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Not a Nothingburger: My Statement to Congress on Censorship The key question in censorship is always the same. Who's doing it?


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The Racket News

Matt Taibbi

Dec 2, 2023

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Former Executive Director of the ACLU Ira Glasser once explained to a group of students why he didn’t support hate speech codes on campuses. The problem, he said, was “who gets to decide what’s hateful… who gets to decide what to ban,” because “most of the time, it ain’t you.”

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Having come to this conclusion, the kind of people who do “anti-disinformation” work have taken upon themselves the paternalistic responsibility to sort out for us what is and is not safe. While they see great danger in allowing anyone else to read controversial material, it’s taken for granted that they’ll be immune to the dangers of speech.

This leads to the one inescapable question about new “anti-disinformation” programs that is never discussed, but must be: who does this work? Stanford’s Election Integrity Project helpfully made a graphic showing the “external stakeholders” in their content review operation. It showed four columns: government, civil society, platforms, media:

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One group is conspicuously absent from that list: people. Ordinary people! Whether America continues the informal sub rosa censorship system seen in the Twitter Files or formally adopts something like Europe’s draconian new Digital Services Act, it’s already clear who won’t be involved. There’ll be no dockworkers doing content flagging, no poor people from inner city neighborhoods, no single moms pulling multiple waitressing jobs, no immigrant store owners or Uber drivers, etc. These programs will always feature a tiny, rarefied sliver of affluent professional-class America censoring a huge and ever-expanding pool of everyone else.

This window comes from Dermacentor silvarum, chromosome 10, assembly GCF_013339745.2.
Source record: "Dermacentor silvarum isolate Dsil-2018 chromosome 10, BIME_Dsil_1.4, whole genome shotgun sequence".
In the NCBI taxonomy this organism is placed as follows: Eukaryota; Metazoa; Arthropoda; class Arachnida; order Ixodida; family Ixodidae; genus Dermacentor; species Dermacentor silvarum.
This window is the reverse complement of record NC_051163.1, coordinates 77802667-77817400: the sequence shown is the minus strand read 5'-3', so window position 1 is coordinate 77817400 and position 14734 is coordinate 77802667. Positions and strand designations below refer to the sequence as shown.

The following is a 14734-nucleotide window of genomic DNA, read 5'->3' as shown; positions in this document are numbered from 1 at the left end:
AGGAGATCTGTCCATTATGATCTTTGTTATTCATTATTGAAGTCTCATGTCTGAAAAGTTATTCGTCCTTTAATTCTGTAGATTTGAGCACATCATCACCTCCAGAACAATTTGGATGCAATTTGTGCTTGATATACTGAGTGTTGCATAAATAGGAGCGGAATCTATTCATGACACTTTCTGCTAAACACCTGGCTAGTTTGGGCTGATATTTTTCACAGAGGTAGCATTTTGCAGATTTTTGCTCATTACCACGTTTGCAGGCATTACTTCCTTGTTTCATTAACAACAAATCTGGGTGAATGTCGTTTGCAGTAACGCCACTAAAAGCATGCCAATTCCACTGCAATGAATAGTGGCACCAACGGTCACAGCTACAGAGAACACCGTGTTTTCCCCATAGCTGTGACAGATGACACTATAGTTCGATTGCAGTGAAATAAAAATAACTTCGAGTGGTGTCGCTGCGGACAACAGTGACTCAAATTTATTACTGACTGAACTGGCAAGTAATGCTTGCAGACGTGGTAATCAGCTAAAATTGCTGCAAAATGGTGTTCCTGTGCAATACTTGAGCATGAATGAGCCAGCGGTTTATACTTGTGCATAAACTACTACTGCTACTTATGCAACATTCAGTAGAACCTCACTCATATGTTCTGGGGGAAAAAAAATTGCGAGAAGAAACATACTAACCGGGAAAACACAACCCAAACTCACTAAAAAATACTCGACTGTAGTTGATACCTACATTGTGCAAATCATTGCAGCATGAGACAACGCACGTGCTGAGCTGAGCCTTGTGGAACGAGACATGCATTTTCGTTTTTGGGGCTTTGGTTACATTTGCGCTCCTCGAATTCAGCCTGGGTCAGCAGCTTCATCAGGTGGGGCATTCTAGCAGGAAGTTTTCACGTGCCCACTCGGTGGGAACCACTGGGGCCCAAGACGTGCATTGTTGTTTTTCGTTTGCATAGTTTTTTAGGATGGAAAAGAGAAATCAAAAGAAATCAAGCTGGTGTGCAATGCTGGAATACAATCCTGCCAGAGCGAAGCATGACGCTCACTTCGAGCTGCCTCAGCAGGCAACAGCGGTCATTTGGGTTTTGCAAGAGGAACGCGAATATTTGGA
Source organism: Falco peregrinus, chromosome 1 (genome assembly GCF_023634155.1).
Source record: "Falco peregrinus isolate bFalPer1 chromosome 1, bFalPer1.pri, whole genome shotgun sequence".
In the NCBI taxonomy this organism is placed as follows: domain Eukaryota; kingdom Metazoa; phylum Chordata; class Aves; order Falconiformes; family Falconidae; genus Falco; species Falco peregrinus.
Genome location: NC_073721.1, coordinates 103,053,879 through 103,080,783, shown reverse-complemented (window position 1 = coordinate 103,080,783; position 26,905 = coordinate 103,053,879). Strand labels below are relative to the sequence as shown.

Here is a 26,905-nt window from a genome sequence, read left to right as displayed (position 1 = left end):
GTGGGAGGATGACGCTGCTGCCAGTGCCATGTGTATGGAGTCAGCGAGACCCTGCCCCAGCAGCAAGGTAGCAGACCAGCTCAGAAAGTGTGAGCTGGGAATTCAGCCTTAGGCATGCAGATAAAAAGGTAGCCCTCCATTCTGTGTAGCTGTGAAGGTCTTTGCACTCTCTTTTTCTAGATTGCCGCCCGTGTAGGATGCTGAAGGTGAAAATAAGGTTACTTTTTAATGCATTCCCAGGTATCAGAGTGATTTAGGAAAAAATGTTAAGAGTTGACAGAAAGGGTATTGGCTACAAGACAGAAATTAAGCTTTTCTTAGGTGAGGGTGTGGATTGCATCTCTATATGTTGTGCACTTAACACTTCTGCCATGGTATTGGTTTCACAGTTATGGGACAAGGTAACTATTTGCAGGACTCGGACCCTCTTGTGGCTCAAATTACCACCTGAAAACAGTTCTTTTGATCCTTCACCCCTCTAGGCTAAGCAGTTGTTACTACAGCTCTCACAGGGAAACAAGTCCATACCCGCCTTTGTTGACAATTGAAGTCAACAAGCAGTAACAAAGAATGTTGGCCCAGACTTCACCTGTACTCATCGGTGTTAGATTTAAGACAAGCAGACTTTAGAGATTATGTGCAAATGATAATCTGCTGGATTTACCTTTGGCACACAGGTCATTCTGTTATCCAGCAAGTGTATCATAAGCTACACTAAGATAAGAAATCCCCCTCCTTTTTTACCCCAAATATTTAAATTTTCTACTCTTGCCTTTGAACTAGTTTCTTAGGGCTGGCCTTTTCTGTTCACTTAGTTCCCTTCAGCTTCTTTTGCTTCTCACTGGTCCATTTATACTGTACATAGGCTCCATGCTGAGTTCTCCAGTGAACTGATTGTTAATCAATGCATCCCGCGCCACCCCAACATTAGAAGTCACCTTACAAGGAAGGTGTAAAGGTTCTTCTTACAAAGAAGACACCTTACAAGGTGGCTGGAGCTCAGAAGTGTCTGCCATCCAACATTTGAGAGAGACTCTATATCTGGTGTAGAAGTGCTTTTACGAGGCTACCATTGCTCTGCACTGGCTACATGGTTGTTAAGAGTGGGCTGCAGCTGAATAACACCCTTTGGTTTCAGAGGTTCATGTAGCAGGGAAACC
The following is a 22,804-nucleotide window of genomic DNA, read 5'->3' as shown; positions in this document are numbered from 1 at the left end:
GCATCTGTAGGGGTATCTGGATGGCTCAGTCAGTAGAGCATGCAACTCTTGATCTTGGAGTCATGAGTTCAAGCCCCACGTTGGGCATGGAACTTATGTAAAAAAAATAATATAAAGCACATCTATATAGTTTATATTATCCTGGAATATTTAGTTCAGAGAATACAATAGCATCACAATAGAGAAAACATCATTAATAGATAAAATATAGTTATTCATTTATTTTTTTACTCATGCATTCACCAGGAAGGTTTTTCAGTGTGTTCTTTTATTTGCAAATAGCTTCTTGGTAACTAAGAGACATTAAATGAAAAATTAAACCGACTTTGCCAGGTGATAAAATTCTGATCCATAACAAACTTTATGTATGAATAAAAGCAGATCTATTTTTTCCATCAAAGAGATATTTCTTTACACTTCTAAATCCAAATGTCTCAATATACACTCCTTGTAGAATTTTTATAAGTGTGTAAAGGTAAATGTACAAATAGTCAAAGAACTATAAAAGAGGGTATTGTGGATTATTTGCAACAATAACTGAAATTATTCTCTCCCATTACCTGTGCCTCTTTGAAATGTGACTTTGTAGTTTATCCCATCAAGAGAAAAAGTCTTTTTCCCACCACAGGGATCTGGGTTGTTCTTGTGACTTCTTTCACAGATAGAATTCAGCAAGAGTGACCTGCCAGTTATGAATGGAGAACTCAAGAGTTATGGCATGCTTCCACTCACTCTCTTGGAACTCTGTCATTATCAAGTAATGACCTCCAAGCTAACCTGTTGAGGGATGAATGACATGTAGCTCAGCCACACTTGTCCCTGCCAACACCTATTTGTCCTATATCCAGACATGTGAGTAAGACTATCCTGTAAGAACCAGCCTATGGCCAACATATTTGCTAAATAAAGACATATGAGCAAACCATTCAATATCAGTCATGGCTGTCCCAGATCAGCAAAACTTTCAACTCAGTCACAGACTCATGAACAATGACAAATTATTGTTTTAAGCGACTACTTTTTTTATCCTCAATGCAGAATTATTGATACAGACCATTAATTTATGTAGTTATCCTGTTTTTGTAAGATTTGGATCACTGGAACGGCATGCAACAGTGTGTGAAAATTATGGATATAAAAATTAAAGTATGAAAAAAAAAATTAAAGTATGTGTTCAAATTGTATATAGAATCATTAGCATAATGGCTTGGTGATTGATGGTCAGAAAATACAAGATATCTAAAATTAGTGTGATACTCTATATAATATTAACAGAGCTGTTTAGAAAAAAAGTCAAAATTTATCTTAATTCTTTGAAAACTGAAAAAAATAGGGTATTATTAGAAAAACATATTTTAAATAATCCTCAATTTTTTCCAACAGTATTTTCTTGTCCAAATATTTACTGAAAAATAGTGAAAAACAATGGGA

Take away the high-fallutin’ talk about “countering hate” and “reducing harm” and “anti-disinformation” is just a bluntly elitist gatekeeping exercise. If you prefer to think in progressive terms, it’s class war. The math is simple. If one small demographic over here has broad control over the speech landscape, and a great big one over there does not, it follows that one group will end up with more political power than the other. Which one is the winner? To paraphrase Glasser, it probably ain’t you.

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